14ymedio, Yoani Sánchez, Havana, 22 August 2022 — The disproportionate repression against the protests of July 11 of last year had a very clear objective: to prevent people from again taking to the streets to demand democratic change in Cuba. The excessive prison sentences handed down by the courts also sought to send a message of terror that would paralyze any manifestation of dissent. However, the method of instilling fear did not work, and last Friday the residents of Nuevitas, in Camagüey, once again showed civic muscle by chanting “freedom” and “the people united will never be defeated.”
For two consecutive days, social outrage materialized in loud demands, the banging of pots and pans and defense – in the face of police violence and arrests – among residents who exercised their right to public and peaceful demonstration. What has followed is the old script of a dying regime that knows it does not enjoy the support of the people. A strong operation was deployed in that Camagüey municipality, especially in the Pastelillo neighborhood, where the most intense protests took place. There is already talk of dozens of arrests, a militarized town and the blocking of internet access.
In the midst of this stand-off between the libertarian desires of the citizens and the police tonfas, the question arises as to why the most important popular outburst after 11J — the 11 July 2021 protests — has happened precisely in Nuevitas. With its seaport, the city has the cosmopolitan influence stemming from a long interaction with sailors, and was shaped by trade between worlds, its coastline and its customs activities. In the 1960s, some guerrillas who had just come to power decided to turn it into the “industrial city” of the country, a Caribbean icon of development and modernity.
A factory making barbed wire factory, another making cement, a thermoelectric plant and a plant dedicated to the production of fertilizers were part of that dream of innovation. In those years, there were those who packed their bags in other provinces of Cuba and moved to Nuevitas, believing that if socialism was going to bear its first fruits of prosperity and bonanza somewhere, it would be in that piece of land with the smell of the sea. But the bubble burst at the end of the 1980s, when the Soviet subsidy, essential to maintaining that showcase, began to fade.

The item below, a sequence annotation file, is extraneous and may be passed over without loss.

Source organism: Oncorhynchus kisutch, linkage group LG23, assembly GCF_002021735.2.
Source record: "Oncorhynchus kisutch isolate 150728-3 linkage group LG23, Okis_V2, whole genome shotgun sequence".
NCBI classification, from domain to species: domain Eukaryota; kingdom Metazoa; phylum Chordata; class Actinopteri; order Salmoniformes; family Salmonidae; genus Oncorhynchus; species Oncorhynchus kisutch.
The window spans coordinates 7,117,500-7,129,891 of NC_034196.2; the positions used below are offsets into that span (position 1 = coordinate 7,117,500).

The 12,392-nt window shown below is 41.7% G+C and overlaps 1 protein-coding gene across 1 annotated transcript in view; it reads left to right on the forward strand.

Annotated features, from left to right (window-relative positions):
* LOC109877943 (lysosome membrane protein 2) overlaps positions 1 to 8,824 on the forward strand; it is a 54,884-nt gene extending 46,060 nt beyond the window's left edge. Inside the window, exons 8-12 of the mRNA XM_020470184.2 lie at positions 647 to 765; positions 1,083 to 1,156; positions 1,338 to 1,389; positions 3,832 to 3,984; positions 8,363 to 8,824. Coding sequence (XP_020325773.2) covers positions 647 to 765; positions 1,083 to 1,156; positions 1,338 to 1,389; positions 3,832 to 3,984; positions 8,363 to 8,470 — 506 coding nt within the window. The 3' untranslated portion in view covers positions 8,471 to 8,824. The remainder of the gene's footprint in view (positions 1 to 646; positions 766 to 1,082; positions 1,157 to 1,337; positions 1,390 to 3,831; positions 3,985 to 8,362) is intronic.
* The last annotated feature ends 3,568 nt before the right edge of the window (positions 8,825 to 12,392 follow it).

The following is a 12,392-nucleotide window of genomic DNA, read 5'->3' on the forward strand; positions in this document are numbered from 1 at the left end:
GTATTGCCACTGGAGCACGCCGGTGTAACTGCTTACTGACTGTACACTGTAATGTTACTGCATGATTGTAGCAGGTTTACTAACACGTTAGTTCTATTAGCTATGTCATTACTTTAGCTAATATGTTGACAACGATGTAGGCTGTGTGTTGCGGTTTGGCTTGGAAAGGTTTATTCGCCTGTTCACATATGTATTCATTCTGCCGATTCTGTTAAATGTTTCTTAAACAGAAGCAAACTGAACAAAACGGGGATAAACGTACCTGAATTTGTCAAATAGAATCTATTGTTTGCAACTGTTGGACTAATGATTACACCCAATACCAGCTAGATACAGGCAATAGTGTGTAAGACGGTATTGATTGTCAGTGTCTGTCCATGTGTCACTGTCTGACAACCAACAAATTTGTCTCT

After that, everything has gone downhill for Nuevitas. Deterioration of its infrastructure, industries shut down or operating at half strength, inflation, salaries that are not even enough to cover the first week of the month, the exodus of its young people, food shortages, few recreational opportunities and power cuts. The blackouts this summer gave the final blow to a population tired of cutting back on their dreams. Those who took to the streets on August 19 were, for the most part, the children of those who were made to believe that this beautiful seaport could only experience better times, evolution and splendor.
Those who banged on their pots and shouted insults at Miguel Díaz-Canel are the ones who grew up seeing how the sugar mills in the area were dismantled little by little, observing the decline in the flow of ships in the port, the dwindling of products in the markets and the money ever scarcer in their pockets. They, who were going to be the engineers and technicians who would enjoy the abundance of Cuban communism, are now segregated for not having foreign currency and must ask their emigrant relatives to help them buy whatever they need, from a liter of vegetable oil to a fan to alleviate the heat.
It is no coincidence that it is Nuevitas that is the epicenter of social unrest. They made them believe that they would touch the technological peaks, but now they spend more than ten hours a day with blackouts, they fan their children through the night so that the mosquitoes will allow them to sleep even a little ,and they press their faces against the windows of the stores that take payment only in Freely Convertible Currency to observe everything that they cannot acquire. What was going to be the “Industrial City of the Island” is today the best reflection of the national disaster.
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